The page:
First, is the EU and NATO expansion towards eastern Europe. The EU’s policy towards the region has two strands – first is the European Neighbourhood Policy, which was launched in 2004 and deals with 16 Southern and Eastern countries; second is Eastern Partnership, launched in 2009 with focus on six countries. Under these initiatives, the EU concludes Association Agreements in exchange for commitments to political, economic, trade, and human rights reform in a country. In exchange, the country is offered tariff-free access to some or all EU markets (notably industrial goods or agricultural products) and financial or technical assistance. Similarly, in terms of expansion of NATO, three partner countries have declared their aspirations to NATO membership: Bosnia and Herzegovina, Georgia and Ukraine. While NATO has declared that its “ongoing enlargement process poses no threat to any country. It is aimed at promoting stability and cooperation, at building a Europe whole and free, united in peace, democracy and common values”, Russia views the expansion and NATO’s continued presence in the neighbourhood as detrimental to its core security interests. Its Foreign Policy Concept of 2016 also pointed that “geopolitical expansion pursued by the NATO and the EU…have resulted in a serious crisis in the relations between Russia and the Western States”.
Second, are issues related to Ukraine and Black Sea. Russia’s aggression in Ukraine has triggered the greatest security crisis in Europe since the Cold War. While the EU has taken significant punitive measures against Russia, they have made little headway. With the situation in Ukraine stagnant and the Minsk agreements not being implemented, no breakthrough in EU-Russia appears to be in sight. Moreover, the military build-up near the Ukrainian border in the past few months, have again raised the spectre of conflict between the European member states, US and Russia. While, the NATO Secretary General Jens Stoltenberg said that “There is not clarity about the Russian intentions but there is an unusual concentration of forces for the second time this year”, Moscow has denied that it is plotting an attack and blamed NATO for fuelling tensions. The build-up came in the aftermath of increased tensions between Russia and the West over the possible opening of talks with Ukraine and Georgia regarding joining NATO, which Moscow considers a red-line. The latest build-up near Ukraine’s northern border led the NATO Secretary General Jens Stoltenberg to warn that the organisation must “prepare for the worst”, and described the Russian build-up as “unprovoked and unexplained”. President Putin also warned NATO against deploying its troops and providing weapons to Ukraine, saying it represents a “red line” for Russia and would trigger a strong response.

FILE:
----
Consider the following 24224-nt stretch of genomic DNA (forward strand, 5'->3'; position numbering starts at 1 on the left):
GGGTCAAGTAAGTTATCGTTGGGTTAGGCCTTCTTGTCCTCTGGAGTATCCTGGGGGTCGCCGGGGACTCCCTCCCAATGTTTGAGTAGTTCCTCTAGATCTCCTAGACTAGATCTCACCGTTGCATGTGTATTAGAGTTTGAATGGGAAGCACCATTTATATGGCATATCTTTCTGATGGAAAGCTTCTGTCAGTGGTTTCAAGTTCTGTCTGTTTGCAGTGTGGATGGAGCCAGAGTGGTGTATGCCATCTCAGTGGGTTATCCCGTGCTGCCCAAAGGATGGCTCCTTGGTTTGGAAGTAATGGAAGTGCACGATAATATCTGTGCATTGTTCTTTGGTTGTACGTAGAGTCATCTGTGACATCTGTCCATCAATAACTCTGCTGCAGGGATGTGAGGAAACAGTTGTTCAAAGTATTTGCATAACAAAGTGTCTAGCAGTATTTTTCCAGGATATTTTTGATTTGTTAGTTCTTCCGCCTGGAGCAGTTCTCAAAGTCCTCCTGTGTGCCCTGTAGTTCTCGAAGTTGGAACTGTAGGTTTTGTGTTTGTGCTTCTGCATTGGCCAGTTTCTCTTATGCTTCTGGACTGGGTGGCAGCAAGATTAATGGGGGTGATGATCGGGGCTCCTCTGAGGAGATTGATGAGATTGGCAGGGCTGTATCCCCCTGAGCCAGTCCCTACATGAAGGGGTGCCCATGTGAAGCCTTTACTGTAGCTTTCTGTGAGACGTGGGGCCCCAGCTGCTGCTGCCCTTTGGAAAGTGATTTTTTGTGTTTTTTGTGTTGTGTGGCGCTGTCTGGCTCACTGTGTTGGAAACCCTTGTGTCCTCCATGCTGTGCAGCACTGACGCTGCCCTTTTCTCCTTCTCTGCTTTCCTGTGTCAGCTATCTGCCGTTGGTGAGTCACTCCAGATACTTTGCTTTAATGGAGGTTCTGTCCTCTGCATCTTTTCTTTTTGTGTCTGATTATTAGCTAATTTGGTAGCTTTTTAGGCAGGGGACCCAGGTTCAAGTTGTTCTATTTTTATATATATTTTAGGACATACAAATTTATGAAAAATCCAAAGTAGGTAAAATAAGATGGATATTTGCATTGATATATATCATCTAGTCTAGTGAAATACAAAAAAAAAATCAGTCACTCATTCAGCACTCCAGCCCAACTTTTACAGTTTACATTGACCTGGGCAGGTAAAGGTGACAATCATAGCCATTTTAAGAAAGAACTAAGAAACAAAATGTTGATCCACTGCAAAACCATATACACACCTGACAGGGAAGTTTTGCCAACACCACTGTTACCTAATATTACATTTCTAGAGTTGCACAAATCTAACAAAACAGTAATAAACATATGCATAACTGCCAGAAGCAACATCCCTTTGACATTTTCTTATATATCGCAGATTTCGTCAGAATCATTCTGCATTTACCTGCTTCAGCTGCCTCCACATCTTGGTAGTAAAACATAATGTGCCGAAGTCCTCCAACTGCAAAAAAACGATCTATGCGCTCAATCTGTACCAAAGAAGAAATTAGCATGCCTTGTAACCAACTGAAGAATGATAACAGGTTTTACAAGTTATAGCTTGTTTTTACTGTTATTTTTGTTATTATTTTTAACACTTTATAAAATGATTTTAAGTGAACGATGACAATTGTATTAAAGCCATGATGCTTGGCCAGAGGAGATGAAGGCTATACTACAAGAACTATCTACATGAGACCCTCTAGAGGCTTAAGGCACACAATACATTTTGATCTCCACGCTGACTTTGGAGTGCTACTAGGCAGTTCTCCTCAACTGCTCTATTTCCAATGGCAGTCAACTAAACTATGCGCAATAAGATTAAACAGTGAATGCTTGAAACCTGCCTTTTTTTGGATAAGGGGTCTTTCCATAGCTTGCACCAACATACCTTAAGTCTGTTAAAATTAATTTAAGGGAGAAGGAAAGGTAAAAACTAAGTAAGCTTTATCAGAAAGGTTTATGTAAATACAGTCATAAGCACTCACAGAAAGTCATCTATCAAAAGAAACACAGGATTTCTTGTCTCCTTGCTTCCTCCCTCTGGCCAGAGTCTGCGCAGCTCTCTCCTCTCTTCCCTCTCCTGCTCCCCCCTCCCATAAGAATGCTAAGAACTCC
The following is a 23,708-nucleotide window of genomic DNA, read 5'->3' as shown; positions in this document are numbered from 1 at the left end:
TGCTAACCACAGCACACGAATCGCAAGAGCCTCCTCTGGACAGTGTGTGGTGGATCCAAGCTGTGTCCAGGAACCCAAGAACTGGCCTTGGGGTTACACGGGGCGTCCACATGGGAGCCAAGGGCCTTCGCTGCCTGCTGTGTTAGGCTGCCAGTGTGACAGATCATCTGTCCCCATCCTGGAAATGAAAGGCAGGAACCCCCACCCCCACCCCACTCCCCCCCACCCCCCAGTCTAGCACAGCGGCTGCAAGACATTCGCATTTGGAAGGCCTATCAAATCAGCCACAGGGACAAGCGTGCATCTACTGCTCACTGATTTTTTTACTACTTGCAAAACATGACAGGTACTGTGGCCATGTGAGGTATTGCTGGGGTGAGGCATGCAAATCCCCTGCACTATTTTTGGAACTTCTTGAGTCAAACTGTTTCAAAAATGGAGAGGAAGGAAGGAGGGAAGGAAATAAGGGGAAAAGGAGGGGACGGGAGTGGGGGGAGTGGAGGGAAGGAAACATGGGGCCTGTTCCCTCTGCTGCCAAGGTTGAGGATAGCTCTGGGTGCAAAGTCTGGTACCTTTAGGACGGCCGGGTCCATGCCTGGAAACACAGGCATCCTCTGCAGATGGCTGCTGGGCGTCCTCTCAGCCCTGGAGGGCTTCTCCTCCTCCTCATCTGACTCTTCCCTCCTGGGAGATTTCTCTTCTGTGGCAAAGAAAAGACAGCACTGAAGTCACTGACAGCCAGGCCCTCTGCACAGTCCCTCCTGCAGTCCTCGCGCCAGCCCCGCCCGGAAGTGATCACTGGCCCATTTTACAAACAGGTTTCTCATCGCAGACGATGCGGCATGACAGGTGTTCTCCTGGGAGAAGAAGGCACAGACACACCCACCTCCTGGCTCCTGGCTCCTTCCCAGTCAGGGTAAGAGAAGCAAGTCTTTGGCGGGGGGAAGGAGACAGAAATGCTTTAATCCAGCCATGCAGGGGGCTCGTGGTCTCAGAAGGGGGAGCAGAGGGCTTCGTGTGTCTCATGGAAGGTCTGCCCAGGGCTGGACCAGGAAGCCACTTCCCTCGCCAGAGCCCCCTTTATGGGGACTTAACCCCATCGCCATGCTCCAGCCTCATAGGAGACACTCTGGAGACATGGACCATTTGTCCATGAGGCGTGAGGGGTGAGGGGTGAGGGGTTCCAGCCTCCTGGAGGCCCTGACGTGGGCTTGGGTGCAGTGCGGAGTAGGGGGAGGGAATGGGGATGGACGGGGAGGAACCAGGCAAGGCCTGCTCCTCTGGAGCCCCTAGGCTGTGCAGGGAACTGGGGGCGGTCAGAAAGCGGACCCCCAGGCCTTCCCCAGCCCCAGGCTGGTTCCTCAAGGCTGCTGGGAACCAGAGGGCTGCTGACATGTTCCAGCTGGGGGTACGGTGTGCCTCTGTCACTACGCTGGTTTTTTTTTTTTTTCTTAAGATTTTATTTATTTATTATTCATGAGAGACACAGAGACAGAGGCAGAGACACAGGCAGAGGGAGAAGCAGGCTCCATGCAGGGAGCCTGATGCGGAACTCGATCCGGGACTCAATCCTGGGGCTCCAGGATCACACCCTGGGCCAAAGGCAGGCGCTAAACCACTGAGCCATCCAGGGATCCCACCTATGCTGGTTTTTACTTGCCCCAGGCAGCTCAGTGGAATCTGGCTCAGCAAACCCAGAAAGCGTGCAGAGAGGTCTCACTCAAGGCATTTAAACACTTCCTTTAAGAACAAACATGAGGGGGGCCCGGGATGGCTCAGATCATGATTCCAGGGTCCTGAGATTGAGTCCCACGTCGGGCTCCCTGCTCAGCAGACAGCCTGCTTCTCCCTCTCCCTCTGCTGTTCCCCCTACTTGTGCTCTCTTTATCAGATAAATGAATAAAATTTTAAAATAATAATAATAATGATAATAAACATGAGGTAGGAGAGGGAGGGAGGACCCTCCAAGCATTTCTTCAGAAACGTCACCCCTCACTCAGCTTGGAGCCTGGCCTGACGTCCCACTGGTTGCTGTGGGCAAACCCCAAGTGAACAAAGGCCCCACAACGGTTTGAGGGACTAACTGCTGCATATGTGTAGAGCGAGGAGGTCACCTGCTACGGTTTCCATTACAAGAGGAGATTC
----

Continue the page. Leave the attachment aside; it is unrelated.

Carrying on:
President Biden and President Putin held a virtual summit on 7 December 2021 to discuss the Ukrainian crisis. Prior to the Summit, President Biden held a virtual call with leaders of France, Italy, Germany and the UK to discuss concerns related to the Russian military build-up on Ukraine’s borders. The leaders called on Russia to de-escalate tensions and agreed that diplomacy, especially through the Normandy Format, is the only way forward to resolve the conflict through the implementation of the Minsk Agreements. They underscored their support for Ukraine’s sovereignty and territorial integrity and agreed to enhance consultation with NATO allies and EU partners, on a coordinated and comprehensive approach[xix]. During the virtual Summit with President Putin, President Biden emphasised that an invasion of Ukraine would result – first, heavy economic penalties for Russia; second, it will prompt NATO to reposition its troops in Europe; and third, additional measures which will go well beyond the West’s response to Russia’s annexation of Crimea seven years ago, hinting at the Nord Stream 2 gas pipeline[xx], which is expected to be a major source of revenue for Moscow[xxi]. For his part, President Putin emphasised that Western military activity was a threat to Russia, and that the United States was raising tensions in the region by increasing its “military potential near our borders.” He called for “reliable, legal guarantees” that would specifically prevent NATO from expanding its territory toward Russia or place missile systems in countries bordering Russia. Both the leaders agreed to instruct their representatives to engage in substantive consultations on the sensitive issues[xxii].
Map - Ukraine
Source: Britannica, https://www.britannica.com/place/Ukraine